An interface for GHC type-checking plugins

ghc, library, plugin, type-system, Propose Tags , GHC.TcPlugin.API, GHC.TcPlugin.API.Internal
cabal install ghc-tcplugin-api-



This library attempts to provide a convenient interface for authors of GHC type-checking plugins.

Different stages of a type-checking plugin (initialisation, solving, rewriting, shutdown) are given different monads to operate within. This ensures operations that only make sense in one context aren't mistakenly carried out in another.

To provide a unified interface to these monads (whenever this makes sense), two MTL-style typeclasses are provided: MonadTcPlugin and MonadTcPluginTypeError. The first enables overloading of monadic operations common to all stages, and the second allows plugins to throw custom type-errors, but only in the solving or rewriting phases.
MonadTcPlugin is internally implemented using lifting and unlifting of GHC's TcM monad, but it is hoped that users will not need to access these internals.

This library provides functionality for throwing custom type-errors, by means of the datatype TcPluginErrorMessage (which mimics the ErrorMessage datakind from GHC.TypeLits) and the interpreter mkTcPluginErrorTy.

One goal of this library is to ensure that authors of type-checking plugins should, for the most part, only need to import this library for their type-checking plugin needs, and not the ghc package itself.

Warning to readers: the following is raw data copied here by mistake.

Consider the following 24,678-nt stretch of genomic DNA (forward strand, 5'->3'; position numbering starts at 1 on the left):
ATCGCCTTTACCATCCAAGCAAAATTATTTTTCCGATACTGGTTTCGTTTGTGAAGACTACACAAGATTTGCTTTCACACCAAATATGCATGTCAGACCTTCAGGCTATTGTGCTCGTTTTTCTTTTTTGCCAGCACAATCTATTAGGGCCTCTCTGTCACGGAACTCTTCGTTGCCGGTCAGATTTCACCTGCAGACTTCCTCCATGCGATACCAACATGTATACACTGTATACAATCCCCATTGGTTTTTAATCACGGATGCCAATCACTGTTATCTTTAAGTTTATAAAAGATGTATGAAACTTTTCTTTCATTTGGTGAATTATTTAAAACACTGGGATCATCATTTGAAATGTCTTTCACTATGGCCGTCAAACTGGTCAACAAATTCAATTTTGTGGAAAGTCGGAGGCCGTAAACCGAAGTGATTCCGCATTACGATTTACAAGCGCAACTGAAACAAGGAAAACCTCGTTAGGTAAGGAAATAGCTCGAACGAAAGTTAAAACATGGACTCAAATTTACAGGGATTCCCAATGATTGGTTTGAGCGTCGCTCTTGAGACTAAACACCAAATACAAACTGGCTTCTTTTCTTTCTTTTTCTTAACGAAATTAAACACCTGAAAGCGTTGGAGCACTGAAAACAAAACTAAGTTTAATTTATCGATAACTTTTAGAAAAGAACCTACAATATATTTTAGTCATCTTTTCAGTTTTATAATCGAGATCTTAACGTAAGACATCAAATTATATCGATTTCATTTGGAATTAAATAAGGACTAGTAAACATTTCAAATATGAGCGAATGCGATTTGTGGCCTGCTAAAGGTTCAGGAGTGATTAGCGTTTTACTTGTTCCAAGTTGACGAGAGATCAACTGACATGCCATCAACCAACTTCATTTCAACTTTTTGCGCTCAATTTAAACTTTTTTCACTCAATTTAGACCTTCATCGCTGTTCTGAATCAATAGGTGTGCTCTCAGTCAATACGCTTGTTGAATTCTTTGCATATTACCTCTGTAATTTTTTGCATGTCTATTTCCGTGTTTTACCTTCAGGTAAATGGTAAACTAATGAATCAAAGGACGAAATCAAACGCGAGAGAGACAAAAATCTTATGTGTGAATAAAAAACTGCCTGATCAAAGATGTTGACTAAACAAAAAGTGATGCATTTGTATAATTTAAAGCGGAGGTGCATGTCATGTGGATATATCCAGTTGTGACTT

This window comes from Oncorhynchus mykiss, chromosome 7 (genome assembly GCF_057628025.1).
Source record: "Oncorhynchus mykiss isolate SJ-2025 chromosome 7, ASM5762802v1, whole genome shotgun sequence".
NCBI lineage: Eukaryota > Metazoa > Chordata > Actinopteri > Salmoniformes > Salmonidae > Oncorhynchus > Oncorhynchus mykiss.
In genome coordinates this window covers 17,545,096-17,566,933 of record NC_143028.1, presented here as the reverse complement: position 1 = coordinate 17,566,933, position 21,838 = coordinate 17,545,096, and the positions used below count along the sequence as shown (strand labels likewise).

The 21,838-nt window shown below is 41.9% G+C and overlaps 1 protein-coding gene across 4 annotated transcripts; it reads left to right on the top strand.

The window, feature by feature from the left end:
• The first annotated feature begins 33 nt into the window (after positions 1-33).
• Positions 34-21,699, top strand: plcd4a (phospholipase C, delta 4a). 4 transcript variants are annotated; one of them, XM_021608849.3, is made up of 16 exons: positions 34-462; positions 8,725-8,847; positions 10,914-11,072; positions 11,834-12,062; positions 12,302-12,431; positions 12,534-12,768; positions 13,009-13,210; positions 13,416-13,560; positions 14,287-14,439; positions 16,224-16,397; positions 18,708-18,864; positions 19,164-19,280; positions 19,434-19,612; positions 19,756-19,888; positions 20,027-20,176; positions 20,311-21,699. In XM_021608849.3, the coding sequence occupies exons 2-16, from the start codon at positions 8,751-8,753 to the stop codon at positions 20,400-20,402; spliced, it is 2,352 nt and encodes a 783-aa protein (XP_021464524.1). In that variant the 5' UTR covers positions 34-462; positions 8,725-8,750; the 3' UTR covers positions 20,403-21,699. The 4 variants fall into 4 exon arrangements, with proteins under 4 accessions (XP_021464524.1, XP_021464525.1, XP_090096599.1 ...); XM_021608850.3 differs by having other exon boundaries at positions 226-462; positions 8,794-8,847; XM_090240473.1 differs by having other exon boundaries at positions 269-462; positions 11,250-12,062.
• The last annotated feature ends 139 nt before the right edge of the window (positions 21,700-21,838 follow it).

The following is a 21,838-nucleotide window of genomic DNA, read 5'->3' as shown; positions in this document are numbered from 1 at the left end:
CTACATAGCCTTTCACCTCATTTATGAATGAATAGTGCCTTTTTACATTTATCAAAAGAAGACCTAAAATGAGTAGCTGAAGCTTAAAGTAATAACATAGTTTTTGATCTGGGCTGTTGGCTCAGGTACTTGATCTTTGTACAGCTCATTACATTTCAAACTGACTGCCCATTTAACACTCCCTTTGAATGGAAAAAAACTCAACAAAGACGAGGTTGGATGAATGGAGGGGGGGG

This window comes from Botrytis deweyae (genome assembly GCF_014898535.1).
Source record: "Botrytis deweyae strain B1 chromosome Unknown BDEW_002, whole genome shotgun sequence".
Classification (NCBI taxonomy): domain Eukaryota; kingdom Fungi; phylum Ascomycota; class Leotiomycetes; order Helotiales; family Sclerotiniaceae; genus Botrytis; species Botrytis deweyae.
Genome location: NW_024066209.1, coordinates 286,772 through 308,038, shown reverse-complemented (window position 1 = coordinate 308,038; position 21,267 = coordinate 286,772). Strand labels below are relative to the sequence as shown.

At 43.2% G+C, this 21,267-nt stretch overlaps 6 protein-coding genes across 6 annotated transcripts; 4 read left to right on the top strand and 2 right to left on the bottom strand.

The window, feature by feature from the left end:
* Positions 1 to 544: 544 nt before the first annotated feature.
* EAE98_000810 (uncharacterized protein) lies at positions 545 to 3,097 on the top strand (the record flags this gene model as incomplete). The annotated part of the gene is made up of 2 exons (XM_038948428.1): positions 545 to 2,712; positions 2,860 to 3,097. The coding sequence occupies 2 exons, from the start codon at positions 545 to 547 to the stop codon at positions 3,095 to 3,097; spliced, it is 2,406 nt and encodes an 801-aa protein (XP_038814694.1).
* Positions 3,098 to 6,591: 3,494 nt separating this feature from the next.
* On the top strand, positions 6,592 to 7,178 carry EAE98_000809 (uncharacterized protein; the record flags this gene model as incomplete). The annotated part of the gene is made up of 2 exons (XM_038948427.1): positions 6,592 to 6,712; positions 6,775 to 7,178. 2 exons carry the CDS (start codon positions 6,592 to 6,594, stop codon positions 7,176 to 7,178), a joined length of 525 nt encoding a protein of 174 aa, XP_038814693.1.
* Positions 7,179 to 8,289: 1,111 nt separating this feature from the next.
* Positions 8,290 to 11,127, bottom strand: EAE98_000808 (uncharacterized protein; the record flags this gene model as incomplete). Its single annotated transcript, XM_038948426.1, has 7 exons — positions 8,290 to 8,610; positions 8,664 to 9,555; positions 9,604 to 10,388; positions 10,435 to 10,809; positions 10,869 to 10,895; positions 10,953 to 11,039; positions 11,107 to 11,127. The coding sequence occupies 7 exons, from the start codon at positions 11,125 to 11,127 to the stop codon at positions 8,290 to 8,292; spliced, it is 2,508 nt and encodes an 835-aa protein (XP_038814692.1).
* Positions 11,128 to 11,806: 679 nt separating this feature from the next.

This should assist discoverability: instead of having to trawl through the entire GHC codebase, new users should be able to determine at a glance what functions might be appropriate for their usecase using this library's interface. This can be particularly useful when using typed holes.


This library makes use of GHC's new API for rewriting type-families in typechecker plugins, which is scheduled to land in GHC 9.4.
A compatibility layer is provided, which retro-fits the rewriting functionality onto GHC 9.0 and 9.2.


The haddocks for this library is available online here.


A simple example plugin which rewrites type family applications, emitting wanted constraints and throwing custom type errors as it goes, is provided here.

A more complex example, that of type-checking an intrinsically typed System F, is provided here. This implements the equational theory of the confluent calculus of explicit substitutions from the paper Confluence properties of weak and strong calculi of explicit substitutions:

Rewrite rules for the confluent calculus of substitutions